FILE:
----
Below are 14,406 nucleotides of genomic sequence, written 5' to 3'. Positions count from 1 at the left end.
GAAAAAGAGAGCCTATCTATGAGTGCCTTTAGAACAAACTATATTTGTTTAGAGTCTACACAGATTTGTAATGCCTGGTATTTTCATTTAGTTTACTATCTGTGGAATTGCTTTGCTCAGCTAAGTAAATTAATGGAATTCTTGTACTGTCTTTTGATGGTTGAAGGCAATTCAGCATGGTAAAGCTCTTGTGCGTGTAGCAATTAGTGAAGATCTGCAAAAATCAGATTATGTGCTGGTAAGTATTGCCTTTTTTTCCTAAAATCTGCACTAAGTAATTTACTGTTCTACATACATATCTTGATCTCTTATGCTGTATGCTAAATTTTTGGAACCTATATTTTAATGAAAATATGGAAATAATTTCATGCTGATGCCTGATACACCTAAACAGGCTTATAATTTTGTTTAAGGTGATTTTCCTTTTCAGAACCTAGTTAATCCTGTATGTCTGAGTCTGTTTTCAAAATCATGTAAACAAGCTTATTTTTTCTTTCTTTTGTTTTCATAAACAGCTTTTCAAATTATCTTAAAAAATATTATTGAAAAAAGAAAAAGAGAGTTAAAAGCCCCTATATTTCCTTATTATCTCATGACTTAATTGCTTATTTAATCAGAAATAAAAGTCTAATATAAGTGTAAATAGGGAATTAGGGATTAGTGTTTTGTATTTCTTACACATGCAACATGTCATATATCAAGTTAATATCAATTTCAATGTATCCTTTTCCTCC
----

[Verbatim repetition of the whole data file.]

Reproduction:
Below are 14,406 nucleotides of genomic sequence, written 5' to 3'. Positions count from 1 at the left end.
GAAAAAGAGAGCCTATCTATGAGTGCCTTTAGAACAAACTATATTTGTTTAGAGTCTACACAGATTTGTAATGCCTGGTATTTTCATTTAGTTTACTATCTGTGGAATTGCTTTGCTCAGCTAAGTAAATTAATGGAATTCTTGTACTGTCTTTTGATGGTTGAAGGCAATTCAGCATGGTAAAGCTCTTGTGCGTGTAGCAATTAGTGAAGATCTGCAAAAATCAGATTATGTGCTGGTAAGTATTGCCTTTTTTTCCTAAAATCTGCACTAAGTAATTTACTGTTCTACATACATATCTTGATCTCTTATGCTGTATGCTAAATTTTTGGAACCTATATTTTAATGAAAATATGGAAATAATTTCATGCTGATGCCTGATACACCTAAACAGGCTTATAATTTTGTTTAAGGTGATTTTCCTTTTCAGAACCTAGTTAATCCTGTATGTCTGAGTCTGTTTTCAAAATCATGTAAACAAGCTTATTTTTTCTTTCTTTTGTTTTCATAAACAGCTTTTCAAATTATCTTAAAAAATATTATTGAAAAAAGAAAAAGAGAGTTAAAAGCCCCTATATTTCCTTATTATCTCATGACTTAATTGCTTATTTAATCAGAAATAAAAGTCTAATATAAGTGTAAATAGGGAATTAGGGATTAGTGTTTTGTATTTCTTACACATGCAACATGTCATATATCAAGTTAATATCAATTTCAATGTATCCTTTTCCTCC